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It won’t be long before we click as a unit, says the Sharks’ Wallaby centre Ben Tapuai

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Durban — Sharks centre Ben Tapuai has won a Super Rugby title with the Queensland Reds and an English Premiership just last year with Harlequins and he reckons his new team will be in the market for silverware if they can convert their potential into premier performances.

The stocky Aussie of Samoan descent turned 33 a fortnight ago on January 19 and says he spent it soaking up the sun after too long in the European winters.

Three days later he had had a cracking debut in the Sharks’ 47-37 defeat of the Lions and after the mixed fortunes of the 22-22 draw with the Stormers last week, he is in a position to judge where the Sharks are placed on their progression curve.

“Coming here, you can see there is a lot of youth in the system in the URC and Currie Cup teams, so there is a lot of opportunity for development and when you add the established stars – I have lost count of how many Boks are in this squad – you see miles of growth ahead,” the affable Tapuai said.

“The combinations will click in time,” he added. “And the killer instinct will come. It is no secret that we are disappointed that we drew the game last week. The positive is that we executed most of the opportunities we were given, so we are excited about that.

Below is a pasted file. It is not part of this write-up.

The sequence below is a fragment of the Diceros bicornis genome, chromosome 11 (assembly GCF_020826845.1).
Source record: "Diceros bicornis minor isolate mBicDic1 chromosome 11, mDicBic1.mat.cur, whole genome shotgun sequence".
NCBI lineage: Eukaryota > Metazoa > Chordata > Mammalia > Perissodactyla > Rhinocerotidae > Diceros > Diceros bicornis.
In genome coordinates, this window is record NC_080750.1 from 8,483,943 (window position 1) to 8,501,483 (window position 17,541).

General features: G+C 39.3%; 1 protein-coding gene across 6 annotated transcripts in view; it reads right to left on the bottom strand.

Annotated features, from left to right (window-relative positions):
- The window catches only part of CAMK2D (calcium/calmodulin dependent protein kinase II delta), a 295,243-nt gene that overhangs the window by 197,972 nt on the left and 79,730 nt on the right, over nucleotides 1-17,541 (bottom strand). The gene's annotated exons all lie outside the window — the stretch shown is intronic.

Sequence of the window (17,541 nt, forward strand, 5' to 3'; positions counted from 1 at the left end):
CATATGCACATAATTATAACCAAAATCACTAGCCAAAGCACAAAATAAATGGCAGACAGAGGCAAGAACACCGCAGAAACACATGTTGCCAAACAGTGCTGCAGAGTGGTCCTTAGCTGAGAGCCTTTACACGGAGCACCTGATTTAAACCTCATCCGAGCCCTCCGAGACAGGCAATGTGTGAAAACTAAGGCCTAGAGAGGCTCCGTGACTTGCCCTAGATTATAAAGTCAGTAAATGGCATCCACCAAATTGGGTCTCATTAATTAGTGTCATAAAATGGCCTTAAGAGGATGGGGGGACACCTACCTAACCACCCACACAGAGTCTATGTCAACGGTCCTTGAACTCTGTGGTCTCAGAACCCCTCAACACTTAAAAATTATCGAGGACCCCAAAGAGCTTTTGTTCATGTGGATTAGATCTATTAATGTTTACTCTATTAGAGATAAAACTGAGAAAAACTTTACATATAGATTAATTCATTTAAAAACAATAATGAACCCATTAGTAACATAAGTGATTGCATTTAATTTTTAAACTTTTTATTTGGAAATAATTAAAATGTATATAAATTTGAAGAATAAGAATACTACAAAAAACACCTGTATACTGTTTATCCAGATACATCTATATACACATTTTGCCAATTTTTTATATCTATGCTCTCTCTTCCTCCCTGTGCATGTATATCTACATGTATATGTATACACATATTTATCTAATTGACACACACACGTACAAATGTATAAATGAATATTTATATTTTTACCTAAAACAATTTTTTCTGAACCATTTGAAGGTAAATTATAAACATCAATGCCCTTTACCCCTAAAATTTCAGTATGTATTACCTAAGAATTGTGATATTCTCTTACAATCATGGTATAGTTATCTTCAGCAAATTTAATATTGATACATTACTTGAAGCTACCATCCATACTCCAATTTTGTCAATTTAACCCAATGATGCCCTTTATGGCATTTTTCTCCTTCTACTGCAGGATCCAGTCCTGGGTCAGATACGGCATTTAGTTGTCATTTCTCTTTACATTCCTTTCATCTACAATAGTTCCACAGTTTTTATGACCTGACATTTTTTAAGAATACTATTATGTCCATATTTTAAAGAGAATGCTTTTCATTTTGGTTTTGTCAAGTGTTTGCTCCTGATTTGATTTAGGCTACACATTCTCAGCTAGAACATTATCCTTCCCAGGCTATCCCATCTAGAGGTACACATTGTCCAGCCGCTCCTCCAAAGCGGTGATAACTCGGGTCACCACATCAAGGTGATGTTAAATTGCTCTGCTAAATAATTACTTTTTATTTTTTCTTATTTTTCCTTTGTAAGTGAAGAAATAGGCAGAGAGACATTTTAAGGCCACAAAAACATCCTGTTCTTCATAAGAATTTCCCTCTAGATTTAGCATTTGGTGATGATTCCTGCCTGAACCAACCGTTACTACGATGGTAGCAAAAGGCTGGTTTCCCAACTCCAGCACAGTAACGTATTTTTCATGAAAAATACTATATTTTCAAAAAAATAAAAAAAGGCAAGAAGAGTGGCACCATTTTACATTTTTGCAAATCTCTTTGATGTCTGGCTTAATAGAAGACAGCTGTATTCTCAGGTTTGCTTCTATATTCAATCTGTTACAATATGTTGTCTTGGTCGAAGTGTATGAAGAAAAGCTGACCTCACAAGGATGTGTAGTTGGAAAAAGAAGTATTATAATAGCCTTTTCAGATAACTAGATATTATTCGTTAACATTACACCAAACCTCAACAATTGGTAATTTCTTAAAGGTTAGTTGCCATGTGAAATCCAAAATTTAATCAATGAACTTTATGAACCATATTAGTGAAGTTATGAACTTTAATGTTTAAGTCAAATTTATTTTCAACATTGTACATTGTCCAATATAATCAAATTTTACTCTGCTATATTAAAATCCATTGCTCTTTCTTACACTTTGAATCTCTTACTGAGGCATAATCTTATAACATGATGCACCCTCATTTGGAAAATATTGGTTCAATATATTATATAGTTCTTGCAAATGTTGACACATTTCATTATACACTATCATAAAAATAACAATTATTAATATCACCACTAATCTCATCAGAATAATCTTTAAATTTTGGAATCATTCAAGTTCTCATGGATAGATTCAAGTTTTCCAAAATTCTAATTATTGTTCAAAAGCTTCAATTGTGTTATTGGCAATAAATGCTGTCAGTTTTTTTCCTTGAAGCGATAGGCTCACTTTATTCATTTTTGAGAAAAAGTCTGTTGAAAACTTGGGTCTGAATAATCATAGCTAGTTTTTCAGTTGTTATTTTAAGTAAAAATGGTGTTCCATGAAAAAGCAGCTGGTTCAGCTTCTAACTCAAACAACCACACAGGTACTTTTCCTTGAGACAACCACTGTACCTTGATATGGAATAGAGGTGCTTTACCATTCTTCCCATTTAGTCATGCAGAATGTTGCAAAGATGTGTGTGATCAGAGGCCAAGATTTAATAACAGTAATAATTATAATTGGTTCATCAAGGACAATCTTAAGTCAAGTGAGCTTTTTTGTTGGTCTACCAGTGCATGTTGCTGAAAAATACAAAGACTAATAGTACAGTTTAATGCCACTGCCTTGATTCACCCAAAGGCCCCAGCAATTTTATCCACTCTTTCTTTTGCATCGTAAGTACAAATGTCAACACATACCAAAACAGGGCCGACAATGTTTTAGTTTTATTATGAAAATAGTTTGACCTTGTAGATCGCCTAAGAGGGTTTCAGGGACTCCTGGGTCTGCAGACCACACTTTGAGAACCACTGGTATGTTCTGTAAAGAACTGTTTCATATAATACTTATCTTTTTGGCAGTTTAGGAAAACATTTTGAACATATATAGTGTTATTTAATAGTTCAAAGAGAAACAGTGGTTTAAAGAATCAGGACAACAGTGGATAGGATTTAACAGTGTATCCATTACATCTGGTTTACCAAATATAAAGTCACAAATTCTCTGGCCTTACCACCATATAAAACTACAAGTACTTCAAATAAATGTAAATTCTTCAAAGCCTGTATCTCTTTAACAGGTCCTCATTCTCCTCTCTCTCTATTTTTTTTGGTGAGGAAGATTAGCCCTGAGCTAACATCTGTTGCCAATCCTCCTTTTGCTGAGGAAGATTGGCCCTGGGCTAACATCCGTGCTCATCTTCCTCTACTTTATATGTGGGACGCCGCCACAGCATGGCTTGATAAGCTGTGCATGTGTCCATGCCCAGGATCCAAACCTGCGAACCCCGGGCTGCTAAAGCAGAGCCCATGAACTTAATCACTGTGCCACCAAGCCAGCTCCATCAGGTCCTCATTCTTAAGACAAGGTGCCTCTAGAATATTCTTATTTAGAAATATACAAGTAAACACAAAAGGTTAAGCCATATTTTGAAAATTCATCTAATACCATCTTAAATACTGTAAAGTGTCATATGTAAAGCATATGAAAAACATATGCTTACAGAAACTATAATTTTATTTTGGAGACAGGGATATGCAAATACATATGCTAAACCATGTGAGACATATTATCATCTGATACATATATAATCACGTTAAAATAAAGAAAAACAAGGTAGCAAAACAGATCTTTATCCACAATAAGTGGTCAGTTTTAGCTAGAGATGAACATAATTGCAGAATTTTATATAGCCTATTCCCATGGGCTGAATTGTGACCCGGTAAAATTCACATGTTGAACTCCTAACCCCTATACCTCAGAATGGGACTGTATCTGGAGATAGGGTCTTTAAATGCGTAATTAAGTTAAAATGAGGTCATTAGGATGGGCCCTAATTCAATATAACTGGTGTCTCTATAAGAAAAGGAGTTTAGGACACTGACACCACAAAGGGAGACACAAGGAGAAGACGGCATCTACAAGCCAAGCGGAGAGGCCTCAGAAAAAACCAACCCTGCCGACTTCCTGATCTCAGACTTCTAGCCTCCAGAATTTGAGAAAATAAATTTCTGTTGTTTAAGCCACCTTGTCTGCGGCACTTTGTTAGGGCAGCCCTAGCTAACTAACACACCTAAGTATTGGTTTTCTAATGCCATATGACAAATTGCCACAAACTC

“We started really well but then our discipline let us down and we have spoken about how that let them into the game when we should have been putting them away.”

Coach Sean Everitt has said that one of the reasons Tapuai was recruited is because his vast experience at 12 can rub off on the youthful flyhalves – Boeta Chamberlain and Curwin Bosch.

“Boeta has got the tricks of the trade,” Tapuai said. “Part of my job is to try and give him confidence. I am pretty vocal on the field and am trying to give him as much information as I can on the field to make his job easier.”

Outside of him, it is a different story. He has Lukhanyo Am, Makazole Mapimpi, Sbu Nkosi and Aphelele Fassi, some of them the best in their positions in the world.

“Playing with the Boks in this backline just makes my job so much easier,” he said. “When you have world-class players around you, you only have to focus on your job and not worry about what they are doing.

“And playing with them is going to get better. I have not been here long and am trying to get into the groove. It won’t be long before we click.”

Interestingly, a major reason why Tapuai chose South Africa was because he and his family literally needed a major change in scenery after half a decade in London.

“We came because of the sun as well as the opportunity to play a different brand of rugby,” he said.

“My wife and I needed a change – she suffered quite a bit in the Covid times, it was a dark period and we are really glad we made the move.

“I have seen more sun in the last month or so than in five in the UK!”

Finally, a cunning question was put to the Queenslander to discover if he knew how to pronounce the surname of the No 7 flank in the Sharks team, Jeandre Labuschagne.

“LubooShane!” He exclaimed. “Just like the great Aussie batsman! (Klerksdorp-raised Marnus Labuschagne).”



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